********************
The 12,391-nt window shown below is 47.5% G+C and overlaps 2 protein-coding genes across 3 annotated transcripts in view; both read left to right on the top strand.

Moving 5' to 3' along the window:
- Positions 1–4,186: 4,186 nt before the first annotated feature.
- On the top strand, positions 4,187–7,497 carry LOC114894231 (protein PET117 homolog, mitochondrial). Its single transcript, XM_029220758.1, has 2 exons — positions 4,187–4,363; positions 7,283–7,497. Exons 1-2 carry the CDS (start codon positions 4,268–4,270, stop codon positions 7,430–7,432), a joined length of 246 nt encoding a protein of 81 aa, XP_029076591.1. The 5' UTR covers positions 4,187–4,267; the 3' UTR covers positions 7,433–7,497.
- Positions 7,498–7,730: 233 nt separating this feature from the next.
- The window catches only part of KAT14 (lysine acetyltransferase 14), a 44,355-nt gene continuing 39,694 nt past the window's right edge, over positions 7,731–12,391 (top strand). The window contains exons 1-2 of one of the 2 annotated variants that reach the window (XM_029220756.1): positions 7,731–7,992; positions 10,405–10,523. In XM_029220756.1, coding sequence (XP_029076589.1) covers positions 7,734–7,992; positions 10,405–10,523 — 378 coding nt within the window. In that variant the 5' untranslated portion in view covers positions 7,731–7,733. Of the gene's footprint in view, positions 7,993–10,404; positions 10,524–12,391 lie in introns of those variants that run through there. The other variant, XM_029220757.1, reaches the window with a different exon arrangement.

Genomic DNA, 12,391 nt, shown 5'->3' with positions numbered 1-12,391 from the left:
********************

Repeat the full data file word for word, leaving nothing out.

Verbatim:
The 12,391-nt window shown below is 47.5% G+C and overlaps 2 protein-coding genes across 3 annotated transcripts in view; both read left to right on the top strand.

Moving 5' to 3' along the window:
- Positions 1–4,186: 4,186 nt before the first annotated feature.
- On the top strand, positions 4,187–7,497 carry LOC114894231 (protein PET117 homolog, mitochondrial). Its single transcript, XM_029220758.1, has 2 exons — positions 4,187–4,363; positions 7,283–7,497. Exons 1-2 carry the CDS (start codon positions 4,268–4,270, stop codon positions 7,430–7,432), a joined length of 246 nt encoding a protein of 81 aa, XP_029076591.1. The 5' UTR covers positions 4,187–4,267; the 3' UTR covers positions 7,433–7,497.
- Positions 7,498–7,730: 233 nt separating this feature from the next.
- The window catches only part of KAT14 (lysine acetyltransferase 14), a 44,355-nt gene continuing 39,694 nt past the window's right edge, over positions 7,731–12,391 (top strand). The window contains exons 1-2 of one of the 2 annotated variants that reach the window (XM_029220756.1): positions 7,731–7,992; positions 10,405–10,523. In XM_029220756.1, coding sequence (XP_029076589.1) covers positions 7,734–7,992; positions 10,405–10,523 — 378 coding nt within the window. In that variant the 5' untranslated portion in view covers positions 7,731–7,733. Of the gene's footprint in view, positions 7,993–10,404; positions 10,524–12,391 lie in introns of those variants that run through there. The other variant, XM_029220757.1, reaches the window with a different exon arrangement.

Genomic DNA, 12,391 nt, shown 5'->3' with positions numbered 1-12,391 from the left: